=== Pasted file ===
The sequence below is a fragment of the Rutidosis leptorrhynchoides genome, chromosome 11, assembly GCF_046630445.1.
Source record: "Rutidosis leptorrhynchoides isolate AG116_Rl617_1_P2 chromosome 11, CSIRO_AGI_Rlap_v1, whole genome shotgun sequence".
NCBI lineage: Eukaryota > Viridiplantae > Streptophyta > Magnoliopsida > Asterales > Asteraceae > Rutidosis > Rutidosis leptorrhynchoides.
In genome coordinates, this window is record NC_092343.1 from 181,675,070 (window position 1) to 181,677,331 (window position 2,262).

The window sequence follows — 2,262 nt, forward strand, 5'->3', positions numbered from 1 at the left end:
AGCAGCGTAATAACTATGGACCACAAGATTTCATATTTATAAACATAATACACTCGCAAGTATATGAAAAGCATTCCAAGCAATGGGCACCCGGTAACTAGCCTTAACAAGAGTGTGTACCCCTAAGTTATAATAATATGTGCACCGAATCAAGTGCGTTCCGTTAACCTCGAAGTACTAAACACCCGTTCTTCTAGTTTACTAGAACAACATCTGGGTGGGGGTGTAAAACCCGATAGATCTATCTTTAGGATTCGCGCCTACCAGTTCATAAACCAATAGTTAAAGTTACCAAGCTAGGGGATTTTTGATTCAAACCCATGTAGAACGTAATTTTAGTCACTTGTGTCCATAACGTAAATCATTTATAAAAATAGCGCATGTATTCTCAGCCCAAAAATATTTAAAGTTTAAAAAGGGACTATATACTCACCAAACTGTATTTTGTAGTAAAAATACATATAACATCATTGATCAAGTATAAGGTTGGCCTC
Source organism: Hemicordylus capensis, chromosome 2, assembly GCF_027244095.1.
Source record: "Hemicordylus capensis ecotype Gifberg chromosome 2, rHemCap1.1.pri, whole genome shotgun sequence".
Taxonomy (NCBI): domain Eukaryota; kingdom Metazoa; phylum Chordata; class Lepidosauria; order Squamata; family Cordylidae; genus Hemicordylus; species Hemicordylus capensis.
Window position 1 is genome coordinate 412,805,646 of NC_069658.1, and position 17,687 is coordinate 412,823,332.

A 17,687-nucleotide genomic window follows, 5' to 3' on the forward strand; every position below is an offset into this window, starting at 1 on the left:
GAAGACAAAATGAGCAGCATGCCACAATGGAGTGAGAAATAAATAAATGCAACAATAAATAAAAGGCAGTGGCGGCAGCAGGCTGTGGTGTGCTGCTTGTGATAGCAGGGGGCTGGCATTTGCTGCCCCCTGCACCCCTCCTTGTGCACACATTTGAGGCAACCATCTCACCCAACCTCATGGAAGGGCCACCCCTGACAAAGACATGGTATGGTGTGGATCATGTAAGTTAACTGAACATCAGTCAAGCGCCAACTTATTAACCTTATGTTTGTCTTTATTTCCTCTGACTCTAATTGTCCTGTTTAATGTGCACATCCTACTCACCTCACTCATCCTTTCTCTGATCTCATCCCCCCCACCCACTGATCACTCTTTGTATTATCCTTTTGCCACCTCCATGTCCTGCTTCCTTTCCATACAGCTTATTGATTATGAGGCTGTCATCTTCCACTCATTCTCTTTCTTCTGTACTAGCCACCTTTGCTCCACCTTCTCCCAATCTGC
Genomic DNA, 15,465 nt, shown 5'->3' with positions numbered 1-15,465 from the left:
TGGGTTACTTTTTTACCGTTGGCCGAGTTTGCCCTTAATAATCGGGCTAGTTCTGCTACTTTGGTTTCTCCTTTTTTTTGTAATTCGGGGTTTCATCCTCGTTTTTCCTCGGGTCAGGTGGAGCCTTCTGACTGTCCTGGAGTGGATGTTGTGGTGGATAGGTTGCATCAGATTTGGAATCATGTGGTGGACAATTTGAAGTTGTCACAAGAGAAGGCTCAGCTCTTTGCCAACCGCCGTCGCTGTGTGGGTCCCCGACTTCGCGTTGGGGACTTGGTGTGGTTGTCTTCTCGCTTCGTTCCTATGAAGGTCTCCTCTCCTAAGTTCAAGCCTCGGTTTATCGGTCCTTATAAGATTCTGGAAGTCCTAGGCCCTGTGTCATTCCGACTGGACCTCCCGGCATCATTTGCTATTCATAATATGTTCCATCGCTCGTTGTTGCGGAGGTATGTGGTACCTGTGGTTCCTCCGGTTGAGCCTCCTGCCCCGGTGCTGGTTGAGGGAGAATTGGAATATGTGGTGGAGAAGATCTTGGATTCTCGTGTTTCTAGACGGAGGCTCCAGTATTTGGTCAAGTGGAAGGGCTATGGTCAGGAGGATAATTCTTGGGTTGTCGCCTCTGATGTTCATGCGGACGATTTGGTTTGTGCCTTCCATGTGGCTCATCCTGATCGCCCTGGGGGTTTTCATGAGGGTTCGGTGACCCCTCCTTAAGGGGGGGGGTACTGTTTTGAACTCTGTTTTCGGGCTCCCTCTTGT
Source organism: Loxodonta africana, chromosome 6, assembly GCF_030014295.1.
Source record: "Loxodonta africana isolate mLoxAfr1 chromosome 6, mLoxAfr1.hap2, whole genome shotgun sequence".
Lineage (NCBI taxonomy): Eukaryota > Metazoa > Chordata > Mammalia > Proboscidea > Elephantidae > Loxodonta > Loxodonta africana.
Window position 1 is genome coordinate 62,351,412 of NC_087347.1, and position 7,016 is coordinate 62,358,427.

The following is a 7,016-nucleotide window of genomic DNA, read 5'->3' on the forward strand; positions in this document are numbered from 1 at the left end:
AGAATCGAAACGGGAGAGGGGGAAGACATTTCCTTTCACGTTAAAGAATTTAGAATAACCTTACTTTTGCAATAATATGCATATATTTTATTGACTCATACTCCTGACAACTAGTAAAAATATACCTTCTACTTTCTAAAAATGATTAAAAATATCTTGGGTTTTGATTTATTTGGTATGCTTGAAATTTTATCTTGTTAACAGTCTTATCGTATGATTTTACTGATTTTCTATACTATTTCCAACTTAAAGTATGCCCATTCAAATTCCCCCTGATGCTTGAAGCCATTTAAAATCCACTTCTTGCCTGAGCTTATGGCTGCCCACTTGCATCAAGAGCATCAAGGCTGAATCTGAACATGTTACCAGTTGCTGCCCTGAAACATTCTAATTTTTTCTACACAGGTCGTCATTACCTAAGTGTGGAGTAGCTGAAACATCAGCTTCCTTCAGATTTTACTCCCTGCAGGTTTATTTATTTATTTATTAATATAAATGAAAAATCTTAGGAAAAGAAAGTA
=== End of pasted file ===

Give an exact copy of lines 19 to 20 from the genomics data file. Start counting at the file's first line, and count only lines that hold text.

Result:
The following is a 7,016-nucleotide window of genomic DNA, read 5'->3' on the forward strand; positions in this document are numbered from 1 at the left end:
AGAATCGAAACGGGAGAGGGGGAAGACATTTCCTTTCACGTTAAAGAATTTAGAATAACCTTACTTTTGCAATAATATGCATATATTTTATTGACTCATACTCCTGACAACTAGTAAAAATATACCTTCTACTTTCTAAAAATGATTAAAAATATCTTGGGTTTTGATTTATTTGGTATGCTTGAAATTTTATCTTGTTAACAGTCTTATCGTATGATTTTACTGATTTTCTATACTATTTCCAACTTAAAGTATGCCCATTCAAATTCCCCCTGATGCTTGAAGCCATTTAAAATCCACTTCTTGCCTGAGCTTATGGCTGCCCACTTGCATCAAGAGCATCAAGGCTGAATCTGAACATGTTACCAGTTGCTGCCCTGAAACATTCTAATTTTTTCTACACAGGTCGTCATTACCTAAGTGTGGAGTAGCTGAAACATCAGCTTCCTTCAGATTTTACTCCCTGCAGGTTTATTTATTTATTTATTAATATAAATGAAAAATCTTAGGAAAAGAAAGTA